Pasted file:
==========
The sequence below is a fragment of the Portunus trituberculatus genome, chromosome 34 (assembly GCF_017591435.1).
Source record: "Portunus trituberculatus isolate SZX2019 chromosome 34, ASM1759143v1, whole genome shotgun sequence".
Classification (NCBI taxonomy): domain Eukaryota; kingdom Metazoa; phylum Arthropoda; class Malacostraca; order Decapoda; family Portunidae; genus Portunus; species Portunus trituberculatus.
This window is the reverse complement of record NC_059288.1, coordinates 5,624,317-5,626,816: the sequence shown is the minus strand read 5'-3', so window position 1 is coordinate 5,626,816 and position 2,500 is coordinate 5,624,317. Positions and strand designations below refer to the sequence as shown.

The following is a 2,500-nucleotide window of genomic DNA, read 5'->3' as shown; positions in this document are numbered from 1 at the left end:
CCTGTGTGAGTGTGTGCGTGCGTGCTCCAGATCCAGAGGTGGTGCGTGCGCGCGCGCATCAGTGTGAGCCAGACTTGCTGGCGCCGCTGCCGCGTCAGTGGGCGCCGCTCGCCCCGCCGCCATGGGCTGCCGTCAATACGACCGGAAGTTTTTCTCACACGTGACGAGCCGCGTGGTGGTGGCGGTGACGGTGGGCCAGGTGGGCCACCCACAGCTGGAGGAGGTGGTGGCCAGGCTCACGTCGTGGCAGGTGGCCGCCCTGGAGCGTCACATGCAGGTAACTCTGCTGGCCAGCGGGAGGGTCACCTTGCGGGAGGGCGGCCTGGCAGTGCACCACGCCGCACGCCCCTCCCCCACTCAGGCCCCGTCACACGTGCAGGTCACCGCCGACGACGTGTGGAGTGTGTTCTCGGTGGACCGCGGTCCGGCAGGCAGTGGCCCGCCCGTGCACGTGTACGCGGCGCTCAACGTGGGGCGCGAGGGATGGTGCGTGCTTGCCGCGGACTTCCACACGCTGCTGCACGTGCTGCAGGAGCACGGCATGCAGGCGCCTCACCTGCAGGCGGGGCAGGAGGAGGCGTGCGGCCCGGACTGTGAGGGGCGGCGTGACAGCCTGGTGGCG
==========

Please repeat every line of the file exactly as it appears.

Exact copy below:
The sequence below is a fragment of the Portunus trituberculatus genome, chromosome 34 (assembly GCF_017591435.1).
Source record: "Portunus trituberculatus isolate SZX2019 chromosome 34, ASM1759143v1, whole genome shotgun sequence".
Classification (NCBI taxonomy): domain Eukaryota; kingdom Metazoa; phylum Arthropoda; class Malacostraca; order Decapoda; family Portunidae; genus Portunus; species Portunus trituberculatus.
This window is the reverse complement of record NC_059288.1, coordinates 5,624,317-5,626,816: the sequence shown is the minus strand read 5'-3', so window position 1 is coordinate 5,626,816 and position 2,500 is coordinate 5,624,317. Positions and strand designations below refer to the sequence as shown.

The following is a 2,500-nucleotide window of genomic DNA, read 5'->3' as shown; positions in this document are numbered from 1 at the left end:
CCTGTGTGAGTGTGTGCGTGCGTGCTCCAGATCCAGAGGTGGTGCGTGCGCGCGCGCATCAGTGTGAGCCAGACTTGCTGGCGCCGCTGCCGCGTCAGTGGGCGCCGCTCGCCCCGCCGCCATGGGCTGCCGTCAATACGACCGGAAGTTTTTCTCACACGTGACGAGCCGCGTGGTGGTGGCGGTGACGGTGGGCCAGGTGGGCCACCCACAGCTGGAGGAGGTGGTGGCCAGGCTCACGTCGTGGCAGGTGGCCGCCCTGGAGCGTCACATGCAGGTAACTCTGCTGGCCAGCGGGAGGGTCACCTTGCGGGAGGGCGGCCTGGCAGTGCACCACGCCGCACGCCCCTCCCCCACTCAGGCCCCGTCACACGTGCAGGTCACCGCCGACGACGTGTGGAGTGTGTTCTCGGTGGACCGCGGTCCGGCAGGCAGTGGCCCGCCCGTGCACGTGTACGCGGCGCTCAACGTGGGGCGCGAGGGATGGTGCGTGCTTGCCGCGGACTTCCACACGCTGCTGCACGTGCTGCAGGAGCACGGCATGCAGGCGCCTCACCTGCAGGCGGGGCAGGAGGAGGCGTGCGGCCCGGACTGTGAGGGGCGGCGTGACAGCCTGGTGGCG